The fliers sought witnesses who might have seen the tan vehicle driving erratically or speeding on I-91, Route 5, or Woodlawn Avenue in Enfield on Nov. 8. Police said only about a handful of witnesses came forward with information but nothing helpful to the investigation.

Around this time, another bizarre death happened, similar to Ashley’s.

At 9:30 p.m. on Wednesday, Nov. 18, 1998, Nancy Edwards, 39, parked her Ford Escort on the right shoulder of Interstate-84 in Hartford near Exit 58. Her boyfriend, Joseph B. Duva, 43, was inside the vehicle. Nancy exited the car and walked into two lanes of speeding traffic, waving her arms. Three vehicles ran her over, killing her.

Duva told the police that Nancy started fighting with him on the way home from dinner in nearby Glastonbury. At some point, she pulled over and told him to get out of the car, but he refused. That’s when she exited the vehicle and walked into traffic.

The couple’s relationship had always been rocky, her family said, and the police often had to break up the arguments.

Hartford is about 30 miles south of Agawam, but Massachusetts police said they found no connection to Ashley Turniak’s death.

Ashley was laid to rest on Friday, Nov. 14, 1998. Her memorial service took place at a funeral home located across the street from Agawam High School, with 300 mourners in attendance.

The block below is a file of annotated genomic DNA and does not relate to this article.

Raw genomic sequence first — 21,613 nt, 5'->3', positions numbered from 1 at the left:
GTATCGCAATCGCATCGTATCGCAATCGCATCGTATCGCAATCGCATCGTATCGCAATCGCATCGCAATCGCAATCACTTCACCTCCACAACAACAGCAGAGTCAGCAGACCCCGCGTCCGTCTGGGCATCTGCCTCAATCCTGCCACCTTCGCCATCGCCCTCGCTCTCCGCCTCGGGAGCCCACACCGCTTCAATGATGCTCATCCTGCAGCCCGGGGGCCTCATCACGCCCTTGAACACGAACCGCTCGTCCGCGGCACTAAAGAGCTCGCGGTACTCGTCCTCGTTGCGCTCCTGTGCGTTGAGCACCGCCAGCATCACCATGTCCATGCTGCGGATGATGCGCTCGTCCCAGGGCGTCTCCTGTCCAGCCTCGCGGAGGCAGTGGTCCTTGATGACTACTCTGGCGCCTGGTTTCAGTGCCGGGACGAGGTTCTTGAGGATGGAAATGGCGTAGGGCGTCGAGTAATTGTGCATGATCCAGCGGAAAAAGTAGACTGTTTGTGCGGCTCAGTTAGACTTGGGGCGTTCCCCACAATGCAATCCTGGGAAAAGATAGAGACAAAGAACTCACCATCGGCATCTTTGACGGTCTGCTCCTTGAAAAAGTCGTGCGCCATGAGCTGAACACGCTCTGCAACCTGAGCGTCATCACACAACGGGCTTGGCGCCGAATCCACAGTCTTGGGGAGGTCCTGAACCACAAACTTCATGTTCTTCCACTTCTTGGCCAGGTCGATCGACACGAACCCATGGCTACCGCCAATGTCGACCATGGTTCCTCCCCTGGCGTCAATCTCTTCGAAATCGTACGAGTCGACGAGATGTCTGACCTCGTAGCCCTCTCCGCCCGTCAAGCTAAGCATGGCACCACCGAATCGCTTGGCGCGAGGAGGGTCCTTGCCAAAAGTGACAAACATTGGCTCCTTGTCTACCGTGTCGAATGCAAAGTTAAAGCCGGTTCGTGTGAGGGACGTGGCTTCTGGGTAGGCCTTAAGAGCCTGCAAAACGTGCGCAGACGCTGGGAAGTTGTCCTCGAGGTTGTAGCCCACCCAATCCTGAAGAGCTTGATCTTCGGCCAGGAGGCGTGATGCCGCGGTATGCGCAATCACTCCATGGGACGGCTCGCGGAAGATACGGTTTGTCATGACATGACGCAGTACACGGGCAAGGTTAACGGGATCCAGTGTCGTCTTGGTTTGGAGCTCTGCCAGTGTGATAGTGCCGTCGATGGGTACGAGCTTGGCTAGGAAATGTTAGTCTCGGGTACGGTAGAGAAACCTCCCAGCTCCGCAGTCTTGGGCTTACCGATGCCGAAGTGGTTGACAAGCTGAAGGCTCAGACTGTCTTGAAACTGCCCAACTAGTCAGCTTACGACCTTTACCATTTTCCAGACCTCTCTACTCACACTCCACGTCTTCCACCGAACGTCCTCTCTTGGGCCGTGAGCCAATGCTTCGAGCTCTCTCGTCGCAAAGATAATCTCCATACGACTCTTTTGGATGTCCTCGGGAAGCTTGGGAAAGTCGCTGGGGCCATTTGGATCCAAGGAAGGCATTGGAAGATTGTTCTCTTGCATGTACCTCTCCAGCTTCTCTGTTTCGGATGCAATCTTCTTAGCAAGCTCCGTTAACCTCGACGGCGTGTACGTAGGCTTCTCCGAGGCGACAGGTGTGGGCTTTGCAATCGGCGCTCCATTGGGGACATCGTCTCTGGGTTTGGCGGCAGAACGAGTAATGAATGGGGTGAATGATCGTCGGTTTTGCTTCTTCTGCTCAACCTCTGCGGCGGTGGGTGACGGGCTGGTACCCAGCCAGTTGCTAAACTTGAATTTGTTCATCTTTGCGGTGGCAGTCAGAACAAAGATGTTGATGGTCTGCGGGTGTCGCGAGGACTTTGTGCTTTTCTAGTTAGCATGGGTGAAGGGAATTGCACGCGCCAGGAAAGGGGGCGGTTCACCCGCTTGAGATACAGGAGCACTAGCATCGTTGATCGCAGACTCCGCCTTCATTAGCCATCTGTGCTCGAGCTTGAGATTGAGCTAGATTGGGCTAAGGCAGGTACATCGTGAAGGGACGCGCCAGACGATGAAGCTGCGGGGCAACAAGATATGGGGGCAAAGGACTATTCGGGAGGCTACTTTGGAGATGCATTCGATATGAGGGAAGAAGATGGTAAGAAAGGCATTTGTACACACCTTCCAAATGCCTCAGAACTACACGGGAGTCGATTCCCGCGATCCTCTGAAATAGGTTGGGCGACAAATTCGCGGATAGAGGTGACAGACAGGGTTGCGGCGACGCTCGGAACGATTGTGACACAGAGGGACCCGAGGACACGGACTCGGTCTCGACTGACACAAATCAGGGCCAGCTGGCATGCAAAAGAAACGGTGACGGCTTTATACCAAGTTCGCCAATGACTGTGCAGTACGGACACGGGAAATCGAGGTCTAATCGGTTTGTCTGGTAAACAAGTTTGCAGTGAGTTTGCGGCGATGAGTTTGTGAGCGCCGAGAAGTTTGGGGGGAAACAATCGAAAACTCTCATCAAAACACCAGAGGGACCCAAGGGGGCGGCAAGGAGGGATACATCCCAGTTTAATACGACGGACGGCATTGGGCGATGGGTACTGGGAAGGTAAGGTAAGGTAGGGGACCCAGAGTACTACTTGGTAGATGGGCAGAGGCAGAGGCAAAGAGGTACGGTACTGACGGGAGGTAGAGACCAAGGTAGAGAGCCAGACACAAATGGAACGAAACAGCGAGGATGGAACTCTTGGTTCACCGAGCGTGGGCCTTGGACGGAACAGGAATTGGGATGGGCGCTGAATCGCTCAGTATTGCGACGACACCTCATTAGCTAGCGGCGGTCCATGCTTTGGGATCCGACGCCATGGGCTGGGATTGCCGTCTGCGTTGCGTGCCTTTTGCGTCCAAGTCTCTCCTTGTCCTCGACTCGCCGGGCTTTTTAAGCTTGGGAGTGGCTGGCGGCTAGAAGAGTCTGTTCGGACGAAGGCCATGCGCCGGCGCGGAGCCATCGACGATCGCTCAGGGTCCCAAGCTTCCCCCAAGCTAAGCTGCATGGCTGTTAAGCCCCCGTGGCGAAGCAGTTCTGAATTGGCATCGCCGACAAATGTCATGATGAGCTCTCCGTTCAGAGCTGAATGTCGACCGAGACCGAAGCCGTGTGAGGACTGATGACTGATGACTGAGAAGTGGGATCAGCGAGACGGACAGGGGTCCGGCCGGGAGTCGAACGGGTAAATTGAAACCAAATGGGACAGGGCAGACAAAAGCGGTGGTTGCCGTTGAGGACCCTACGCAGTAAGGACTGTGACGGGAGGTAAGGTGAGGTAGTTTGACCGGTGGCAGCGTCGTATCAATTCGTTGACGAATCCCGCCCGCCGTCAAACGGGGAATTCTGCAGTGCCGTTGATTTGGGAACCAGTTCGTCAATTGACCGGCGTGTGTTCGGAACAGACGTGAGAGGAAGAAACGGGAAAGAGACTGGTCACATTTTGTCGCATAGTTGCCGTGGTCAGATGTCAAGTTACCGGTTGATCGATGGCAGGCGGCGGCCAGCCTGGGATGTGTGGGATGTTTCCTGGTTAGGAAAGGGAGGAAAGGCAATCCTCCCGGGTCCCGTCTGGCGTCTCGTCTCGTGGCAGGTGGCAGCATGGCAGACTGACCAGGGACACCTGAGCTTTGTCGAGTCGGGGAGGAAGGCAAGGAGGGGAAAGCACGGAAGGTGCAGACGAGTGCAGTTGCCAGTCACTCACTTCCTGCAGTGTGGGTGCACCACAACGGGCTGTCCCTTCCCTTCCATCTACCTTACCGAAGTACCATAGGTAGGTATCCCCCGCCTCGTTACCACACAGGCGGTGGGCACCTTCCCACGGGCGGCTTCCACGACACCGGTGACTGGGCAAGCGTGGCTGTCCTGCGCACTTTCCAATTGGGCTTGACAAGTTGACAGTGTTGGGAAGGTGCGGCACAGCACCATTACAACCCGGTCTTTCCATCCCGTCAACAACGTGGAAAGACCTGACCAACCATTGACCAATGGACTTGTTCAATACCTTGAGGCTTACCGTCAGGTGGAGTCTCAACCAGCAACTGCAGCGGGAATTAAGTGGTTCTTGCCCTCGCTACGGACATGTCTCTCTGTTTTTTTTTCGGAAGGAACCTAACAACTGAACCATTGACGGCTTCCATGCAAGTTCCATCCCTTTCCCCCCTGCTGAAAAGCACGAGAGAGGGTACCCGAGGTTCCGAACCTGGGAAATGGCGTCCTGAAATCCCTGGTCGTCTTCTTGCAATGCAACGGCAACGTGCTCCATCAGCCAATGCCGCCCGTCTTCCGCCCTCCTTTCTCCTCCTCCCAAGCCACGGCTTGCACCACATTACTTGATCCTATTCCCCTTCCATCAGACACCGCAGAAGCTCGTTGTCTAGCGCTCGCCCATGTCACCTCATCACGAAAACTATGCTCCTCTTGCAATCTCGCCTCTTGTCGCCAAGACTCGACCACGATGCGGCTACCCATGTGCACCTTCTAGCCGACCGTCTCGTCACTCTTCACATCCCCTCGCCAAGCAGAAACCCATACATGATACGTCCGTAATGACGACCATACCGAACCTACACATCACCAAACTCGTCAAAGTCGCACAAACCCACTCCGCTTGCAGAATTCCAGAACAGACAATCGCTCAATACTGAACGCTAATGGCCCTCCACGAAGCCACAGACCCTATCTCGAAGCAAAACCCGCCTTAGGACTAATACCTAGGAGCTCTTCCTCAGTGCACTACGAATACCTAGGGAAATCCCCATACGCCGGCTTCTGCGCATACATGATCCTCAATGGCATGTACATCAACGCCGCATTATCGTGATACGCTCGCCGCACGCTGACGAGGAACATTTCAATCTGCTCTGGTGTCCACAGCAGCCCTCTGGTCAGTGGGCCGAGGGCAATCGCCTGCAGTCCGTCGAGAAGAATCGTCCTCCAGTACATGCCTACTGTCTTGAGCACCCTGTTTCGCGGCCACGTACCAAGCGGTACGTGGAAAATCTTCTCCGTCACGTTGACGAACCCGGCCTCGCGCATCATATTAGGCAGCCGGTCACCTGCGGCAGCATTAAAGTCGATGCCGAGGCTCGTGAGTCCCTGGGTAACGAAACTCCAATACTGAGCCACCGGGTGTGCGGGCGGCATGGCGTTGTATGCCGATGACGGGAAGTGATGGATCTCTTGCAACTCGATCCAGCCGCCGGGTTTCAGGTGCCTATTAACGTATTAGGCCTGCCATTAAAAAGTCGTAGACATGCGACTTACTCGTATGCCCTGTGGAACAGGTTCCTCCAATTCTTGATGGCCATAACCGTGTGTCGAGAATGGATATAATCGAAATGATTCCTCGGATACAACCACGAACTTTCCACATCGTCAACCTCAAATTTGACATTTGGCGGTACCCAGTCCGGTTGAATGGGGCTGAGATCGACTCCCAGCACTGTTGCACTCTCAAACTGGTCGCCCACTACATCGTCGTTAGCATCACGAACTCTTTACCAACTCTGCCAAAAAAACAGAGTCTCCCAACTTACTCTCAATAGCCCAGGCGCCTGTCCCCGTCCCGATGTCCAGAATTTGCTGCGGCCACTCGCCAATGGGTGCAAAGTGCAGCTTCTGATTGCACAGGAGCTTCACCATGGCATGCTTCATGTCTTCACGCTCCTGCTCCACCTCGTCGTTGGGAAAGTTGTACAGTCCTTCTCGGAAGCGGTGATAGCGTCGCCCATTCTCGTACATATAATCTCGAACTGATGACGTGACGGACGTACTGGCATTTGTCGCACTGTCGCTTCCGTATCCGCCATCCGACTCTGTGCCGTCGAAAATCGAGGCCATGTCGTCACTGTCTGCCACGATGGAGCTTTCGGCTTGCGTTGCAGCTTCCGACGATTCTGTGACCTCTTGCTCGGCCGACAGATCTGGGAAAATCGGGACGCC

Ashley’s English teacher, Dawn Fisher, spoke at the funeral and told how Ashley would wink at her in the school hallways. Shortly after Ashley’s death, Dawn’s young daughter winked at her the same way Ashley did. The child had spent weeks mastering the gesture.

“Ashley sent me her wink, to let me know everything would be OK,” Dawn said to the mourners.

Unfortunately, investigators never solved Ashley’s case. And it is unclear what happened with the investigation after November 1998, but it appears absolutely nothing. There are no news articles between December 1998 and October 2020 that I could find. The first newspaper article was covered by Western Mass News in November 2020, on the 22nd anniversary of Ashley’s death, and features an interview with Annette Turniak.

Western Mass News said it “reached out to Hampden County District Attorney multiple times, but they would not comment on the case.”

If you have any information concerning Ashley Turniak’s death, please call the Massachusetts State Police Detective Unit at 413–505–5993.
Massachusetts Mystery: The strange death of Ashley Turniak